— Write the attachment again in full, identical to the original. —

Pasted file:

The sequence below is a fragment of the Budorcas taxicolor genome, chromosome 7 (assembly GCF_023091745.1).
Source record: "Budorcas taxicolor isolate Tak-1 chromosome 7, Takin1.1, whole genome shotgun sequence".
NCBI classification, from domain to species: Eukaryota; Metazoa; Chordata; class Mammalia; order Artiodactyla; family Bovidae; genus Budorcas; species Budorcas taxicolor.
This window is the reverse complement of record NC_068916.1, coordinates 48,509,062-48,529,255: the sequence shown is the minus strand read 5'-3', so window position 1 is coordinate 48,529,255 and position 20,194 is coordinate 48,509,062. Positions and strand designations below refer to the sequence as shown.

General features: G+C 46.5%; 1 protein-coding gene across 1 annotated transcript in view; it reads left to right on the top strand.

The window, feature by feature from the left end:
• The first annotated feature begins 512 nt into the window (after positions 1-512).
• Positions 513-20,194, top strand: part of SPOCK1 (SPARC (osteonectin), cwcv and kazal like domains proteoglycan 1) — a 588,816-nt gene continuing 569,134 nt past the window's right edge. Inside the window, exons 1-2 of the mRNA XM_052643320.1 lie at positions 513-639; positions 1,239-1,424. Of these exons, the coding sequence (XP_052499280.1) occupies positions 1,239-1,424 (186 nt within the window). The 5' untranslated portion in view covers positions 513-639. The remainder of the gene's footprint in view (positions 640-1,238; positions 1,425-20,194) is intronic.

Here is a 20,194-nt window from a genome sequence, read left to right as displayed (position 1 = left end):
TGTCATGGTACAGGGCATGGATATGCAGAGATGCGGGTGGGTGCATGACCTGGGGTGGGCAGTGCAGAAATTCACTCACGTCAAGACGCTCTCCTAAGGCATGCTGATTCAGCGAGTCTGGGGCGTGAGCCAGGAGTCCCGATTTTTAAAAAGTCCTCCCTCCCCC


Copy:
The sequence below is a fragment of the Budorcas taxicolor genome, chromosome 7 (assembly GCF_023091745.1).
Source record: "Budorcas taxicolor isolate Tak-1 chromosome 7, Takin1.1, whole genome shotgun sequence".
NCBI classification, from domain to species: Eukaryota; Metazoa; Chordata; class Mammalia; order Artiodactyla; family Bovidae; genus Budorcas; species Budorcas taxicolor.
This window is the reverse complement of record NC_068916.1, coordinates 48,509,062-48,529,255: the sequence shown is the minus strand read 5'-3', so window position 1 is coordinate 48,529,255 and position 20,194 is coordinate 48,509,062. Positions and strand designations below refer to the sequence as shown.

General features: G+C 46.5%; 1 protein-coding gene across 1 annotated transcript in view; it reads left to right on the top strand.

The window, feature by feature from the left end:
• The first annotated feature begins 512 nt into the window (after positions 1-512).
• Positions 513-20,194, top strand: part of SPOCK1 (SPARC (osteonectin), cwcv and kazal like domains proteoglycan 1) — a 588,816-nt gene continuing 569,134 nt past the window's right edge. Inside the window, exons 1-2 of the mRNA XM_052643320.1 lie at positions 513-639; positions 1,239-1,424. Of these exons, the coding sequence (XP_052499280.1) occupies positions 1,239-1,424 (186 nt within the window). The 5' untranslated portion in view covers positions 513-639. The remainder of the gene's footprint in view (positions 640-1,238; positions 1,425-20,194) is intronic.

Here is a 20,194-nt window from a genome sequence, read left to right as displayed (position 1 = left end):
TGTCATGGTACAGGGCATGGATATGCAGAGATGCGGGTGGGTGCATGACCTGGGGTGGGCAGTGCAGAAATTCACTCACGTCAAGACGCTCTCCTAAGGCATGCTGATTCAGCGAGTCTGGGGCGTGAGCCAGGAGTCCCGATTTTTAAAAAGTCCTCCCTCCCCC